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Home / Tim Worstall /We wouldn’t say this is, necessarily, evidence of structural racism

We wouldn’t say this is, necessarily, evidence of structural racism

Summary:
The TUC tells us that the unemployment rate for non-White Britons - or BAME - has risen more than that for White Britons during the events of the past year. We have no doubt that is true. The TUC goes on to insist that this shows the structural racism of the British economy etc. That’s the part we’re not so sure about.The coronavirus pandemic has held up a “mirror to the structural racism” in the UK’s labour market, the TUC has said, as a study reveals that jobless rates among black, Asian and minority ethnic (BAME) groups are now double the rate for white people.The report is here. There’s an unfortunate omission from the calculation. We can’t see the numbers presented simply but it’s possible to back calculate from the ONS - note, the same source as the TUC’s numbers - from here and

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The TUC tells us that the unemployment rate for non-White Britons - or BAME - has risen more than that for White Britons during the events of the past year. We have no doubt that is true. The TUC goes on to insist that this shows the structural racism of the British economy etc. That’s the part we’re not so sure about.

The coronavirus pandemic has held up a “mirror to the structural racism” in the UK’s labour market, the TUC has said, as a study reveals that jobless rates among black, Asian and minority ethnic (BAME) groups are now double the rate for white people.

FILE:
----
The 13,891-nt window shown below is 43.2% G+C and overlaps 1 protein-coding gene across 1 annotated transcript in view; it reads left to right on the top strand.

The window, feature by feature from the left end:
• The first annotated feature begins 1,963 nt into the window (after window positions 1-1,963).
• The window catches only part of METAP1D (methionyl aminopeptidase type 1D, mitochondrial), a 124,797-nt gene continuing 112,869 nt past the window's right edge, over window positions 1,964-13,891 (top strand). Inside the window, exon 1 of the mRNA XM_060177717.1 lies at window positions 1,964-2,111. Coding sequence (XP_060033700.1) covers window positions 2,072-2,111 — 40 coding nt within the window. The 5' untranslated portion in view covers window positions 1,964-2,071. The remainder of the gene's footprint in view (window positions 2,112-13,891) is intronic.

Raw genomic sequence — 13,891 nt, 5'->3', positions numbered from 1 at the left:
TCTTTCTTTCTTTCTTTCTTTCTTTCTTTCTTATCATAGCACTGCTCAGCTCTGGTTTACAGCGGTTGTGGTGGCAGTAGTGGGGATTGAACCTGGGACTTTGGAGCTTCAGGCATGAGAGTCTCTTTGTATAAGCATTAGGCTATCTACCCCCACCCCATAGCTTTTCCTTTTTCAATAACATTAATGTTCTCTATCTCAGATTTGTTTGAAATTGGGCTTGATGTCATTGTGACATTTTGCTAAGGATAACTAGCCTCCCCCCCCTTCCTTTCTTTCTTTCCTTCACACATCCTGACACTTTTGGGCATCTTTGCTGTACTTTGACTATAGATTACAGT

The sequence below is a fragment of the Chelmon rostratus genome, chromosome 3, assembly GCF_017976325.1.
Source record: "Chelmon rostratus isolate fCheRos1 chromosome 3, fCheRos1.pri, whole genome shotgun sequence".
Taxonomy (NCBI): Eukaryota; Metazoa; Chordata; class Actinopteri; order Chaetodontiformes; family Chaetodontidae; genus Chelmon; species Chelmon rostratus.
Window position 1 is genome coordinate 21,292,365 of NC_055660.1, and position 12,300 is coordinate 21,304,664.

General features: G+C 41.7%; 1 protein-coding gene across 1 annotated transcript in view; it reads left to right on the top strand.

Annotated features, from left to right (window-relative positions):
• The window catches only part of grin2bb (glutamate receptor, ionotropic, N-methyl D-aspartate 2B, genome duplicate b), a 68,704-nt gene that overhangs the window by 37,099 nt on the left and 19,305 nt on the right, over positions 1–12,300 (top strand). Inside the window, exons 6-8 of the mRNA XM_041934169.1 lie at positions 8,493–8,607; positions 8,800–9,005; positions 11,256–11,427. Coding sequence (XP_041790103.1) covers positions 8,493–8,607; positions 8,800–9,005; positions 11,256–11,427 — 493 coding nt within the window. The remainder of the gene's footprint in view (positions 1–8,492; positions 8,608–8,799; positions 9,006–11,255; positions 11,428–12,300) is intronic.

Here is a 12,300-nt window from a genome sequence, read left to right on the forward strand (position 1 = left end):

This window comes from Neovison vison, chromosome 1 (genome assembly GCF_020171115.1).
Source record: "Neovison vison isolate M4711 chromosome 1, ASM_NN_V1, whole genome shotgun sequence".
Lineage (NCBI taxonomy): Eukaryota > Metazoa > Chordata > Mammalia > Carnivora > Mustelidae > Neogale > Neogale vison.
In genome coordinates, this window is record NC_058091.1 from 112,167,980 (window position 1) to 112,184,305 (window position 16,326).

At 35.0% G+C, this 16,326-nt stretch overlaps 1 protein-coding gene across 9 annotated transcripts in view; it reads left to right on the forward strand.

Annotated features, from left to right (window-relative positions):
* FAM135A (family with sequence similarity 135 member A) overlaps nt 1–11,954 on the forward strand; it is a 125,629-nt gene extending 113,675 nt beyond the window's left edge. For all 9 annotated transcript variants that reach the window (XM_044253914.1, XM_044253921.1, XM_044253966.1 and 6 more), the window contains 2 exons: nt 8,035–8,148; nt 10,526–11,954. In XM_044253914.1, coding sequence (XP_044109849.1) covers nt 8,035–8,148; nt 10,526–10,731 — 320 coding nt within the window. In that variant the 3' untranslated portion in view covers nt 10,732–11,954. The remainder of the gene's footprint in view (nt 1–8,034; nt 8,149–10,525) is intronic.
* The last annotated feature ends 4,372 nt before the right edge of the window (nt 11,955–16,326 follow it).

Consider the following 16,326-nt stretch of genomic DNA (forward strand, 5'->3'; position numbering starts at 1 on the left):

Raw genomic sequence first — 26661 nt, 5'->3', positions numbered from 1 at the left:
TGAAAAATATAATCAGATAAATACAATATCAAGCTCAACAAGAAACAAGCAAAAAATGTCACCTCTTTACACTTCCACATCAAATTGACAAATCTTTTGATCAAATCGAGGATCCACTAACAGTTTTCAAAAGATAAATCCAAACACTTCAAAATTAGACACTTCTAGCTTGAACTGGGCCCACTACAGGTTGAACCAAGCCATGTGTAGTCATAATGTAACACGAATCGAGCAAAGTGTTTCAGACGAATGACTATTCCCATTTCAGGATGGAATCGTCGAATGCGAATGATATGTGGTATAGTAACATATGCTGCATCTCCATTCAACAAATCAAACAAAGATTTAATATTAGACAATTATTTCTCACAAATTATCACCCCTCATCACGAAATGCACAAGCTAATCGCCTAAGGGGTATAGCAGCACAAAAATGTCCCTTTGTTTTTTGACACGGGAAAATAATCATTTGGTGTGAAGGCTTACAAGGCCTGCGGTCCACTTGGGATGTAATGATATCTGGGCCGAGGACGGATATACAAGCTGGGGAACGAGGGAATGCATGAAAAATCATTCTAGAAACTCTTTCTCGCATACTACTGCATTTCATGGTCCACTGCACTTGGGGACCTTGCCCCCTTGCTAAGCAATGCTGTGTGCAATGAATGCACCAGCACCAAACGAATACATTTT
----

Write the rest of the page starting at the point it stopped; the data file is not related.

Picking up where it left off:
The report is here. There’s an unfortunate omission from the calculation. We can’t see the numbers presented simply but it’s possible to back calculate from the ONS - note, the same source as the TUC’s numbers - from here and here. Some substantial portion of those BAME are first generation immigrants.

No, we are not against immigration, nor do we think that racism - structural or not - is just hunky dory. But we are entirely unsurprised that the unemployment rate among first generation immigrants is higher than of the domestically born. Especially in times of stress when it’s those lower down the societal pecking order who are more likely to lose their jobs. After all, it’s not entirely the way we would think things happen that recent immigrants leap to the top of that societal pecking order.

Just as a rough, back of the envelope, something like more than 50% of “Black African” residents in the UK are foreign born as an example.

For us this isn’t in fact about race or immigration. It is, rather, an example of our continued insistence - we have to work out why a thing is occurring before we can craft a response to that occurrence of that thing.

If x is happening because y then that leads to one set of possible solutions, if x is happening because of z then that requires a different response.

If the higher BAME unemployment rate is a result of the recent immigrant status of that healthy portion of the BAME population then responses are - and should be - different from the same problem caused by structural racism.

After all, classes in unconsciously racist bias aren’t going to solve a problem caused by the possibly different linguistic, knowledge capital, educational backgrounds, of immigrants, are they?

Again, to emphasise, the point is not to dismiss the problem, it’s to insist that a solution depends upon why it exists. Something we might therefore spend a little effort upon divining rather than just assuming that the cause is today’s fashionable explanation for everything.

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Tim Worstall
Tim Worstall is a British-born writer and Senior Fellow of the Adam Smith Institute. Worstall is a regular contributor to Forbes and the Register. He has also written for the Guardian, the New York Times, PandoDaily, the Daily Telegraph blogs, the Times, and The Wall Street Journal. In 2010 his blog was listed as one of the top 100 UK political blogs by Total Politics.

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